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If a pair of polarizers can block EM waves passing through it, then can we use them for

  • protecting against harmful radiation (in nuclear reactors and also in spaceships)
  • in thermo flasks to prevent loss of heat by radiation
  • attaining low temperature by blocking cosmic background radiation

I hope my question is clear.

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A polariser is quite good at blocking EM radiation, but not perfect.

No polariser is perfect, and does not block 100% of the radiation. This is typically specifed in terms of the extinction ratio. The best laboratory grade polarisers have extincition ratios of the order 100000:1 [1].

Such good polarisers are only possible over certain wavelengths, and for high-energy radiation (like x-rays, gamma rays), polarisers don't exist or have much lower efficiency. Additionally, for such types of radiation, the radiation itself could potentially damage the structure of the material itself. Many types of harmful radiation are not electromagnetic, but rather high-energy charged particles, which are not blocked by polarisers.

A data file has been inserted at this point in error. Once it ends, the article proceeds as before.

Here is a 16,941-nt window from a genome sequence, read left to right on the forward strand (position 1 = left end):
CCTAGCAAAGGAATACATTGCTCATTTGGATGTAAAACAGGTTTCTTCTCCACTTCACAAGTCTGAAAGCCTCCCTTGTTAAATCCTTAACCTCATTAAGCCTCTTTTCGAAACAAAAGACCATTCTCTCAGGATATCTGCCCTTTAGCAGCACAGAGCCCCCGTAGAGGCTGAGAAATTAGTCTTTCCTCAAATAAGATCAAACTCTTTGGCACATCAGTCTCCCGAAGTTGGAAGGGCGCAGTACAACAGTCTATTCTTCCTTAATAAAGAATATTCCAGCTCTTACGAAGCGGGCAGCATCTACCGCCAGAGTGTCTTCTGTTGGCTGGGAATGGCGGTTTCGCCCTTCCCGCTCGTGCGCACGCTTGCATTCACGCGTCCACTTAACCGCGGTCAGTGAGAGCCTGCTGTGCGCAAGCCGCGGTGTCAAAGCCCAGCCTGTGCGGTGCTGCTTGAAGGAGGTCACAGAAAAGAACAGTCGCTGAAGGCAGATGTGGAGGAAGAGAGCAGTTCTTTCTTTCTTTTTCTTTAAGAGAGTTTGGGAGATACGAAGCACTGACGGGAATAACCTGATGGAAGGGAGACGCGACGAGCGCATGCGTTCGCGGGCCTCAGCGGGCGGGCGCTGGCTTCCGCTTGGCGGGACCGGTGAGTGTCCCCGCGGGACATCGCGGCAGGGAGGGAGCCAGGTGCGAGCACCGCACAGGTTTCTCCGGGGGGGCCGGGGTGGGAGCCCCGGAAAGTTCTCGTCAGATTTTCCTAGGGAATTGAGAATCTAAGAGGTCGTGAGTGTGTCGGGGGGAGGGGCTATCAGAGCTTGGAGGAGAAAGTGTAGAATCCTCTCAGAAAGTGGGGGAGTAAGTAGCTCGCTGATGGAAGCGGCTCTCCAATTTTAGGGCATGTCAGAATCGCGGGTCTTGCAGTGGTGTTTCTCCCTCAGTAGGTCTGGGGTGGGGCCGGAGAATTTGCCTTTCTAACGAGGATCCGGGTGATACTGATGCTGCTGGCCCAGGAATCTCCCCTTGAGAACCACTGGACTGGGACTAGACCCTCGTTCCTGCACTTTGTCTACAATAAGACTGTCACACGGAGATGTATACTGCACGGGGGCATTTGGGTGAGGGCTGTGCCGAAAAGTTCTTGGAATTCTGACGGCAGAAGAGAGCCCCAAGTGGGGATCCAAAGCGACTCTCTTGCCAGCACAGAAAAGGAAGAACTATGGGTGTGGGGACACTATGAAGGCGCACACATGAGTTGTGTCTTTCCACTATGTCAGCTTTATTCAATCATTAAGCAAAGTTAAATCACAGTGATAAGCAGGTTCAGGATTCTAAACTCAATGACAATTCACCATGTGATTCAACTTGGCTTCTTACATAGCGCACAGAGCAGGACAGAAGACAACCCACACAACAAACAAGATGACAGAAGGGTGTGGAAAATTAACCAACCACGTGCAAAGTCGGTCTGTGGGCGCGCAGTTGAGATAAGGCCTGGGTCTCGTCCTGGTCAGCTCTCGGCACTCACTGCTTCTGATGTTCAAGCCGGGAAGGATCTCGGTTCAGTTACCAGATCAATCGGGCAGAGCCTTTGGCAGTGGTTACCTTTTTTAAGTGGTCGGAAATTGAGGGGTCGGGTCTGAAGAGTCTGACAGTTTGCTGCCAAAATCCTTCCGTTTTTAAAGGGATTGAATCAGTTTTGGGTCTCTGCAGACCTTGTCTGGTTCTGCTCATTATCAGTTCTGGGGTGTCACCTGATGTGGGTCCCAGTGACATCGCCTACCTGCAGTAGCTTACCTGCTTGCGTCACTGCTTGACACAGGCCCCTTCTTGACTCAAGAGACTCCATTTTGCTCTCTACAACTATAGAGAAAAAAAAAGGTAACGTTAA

For blocking thermal radiation from the outside to keep something, you also need to consider that the polariser emits its own thermal radiation, so you would need to cool it down. In this case, a metal heat shield in a cryostat is just as good. Thermos flasks that keep things warm need to reflect thermal radiation, whereas polarisers absorb it.

[1] http://www.thorlabs.de/newgrouppage9.cfm?objectgroup_id=752

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    $\begingroup$ THermal: to be more exact, if you want to keep the heat inside the thermos, the widget (polarizers) would have to reflect the energy, whereas crossed polarizers tend to absorb so there's zero transmission , which doesn't help. $\endgroup$ – Carl Witthoft Apr 24 '15 at 12:56

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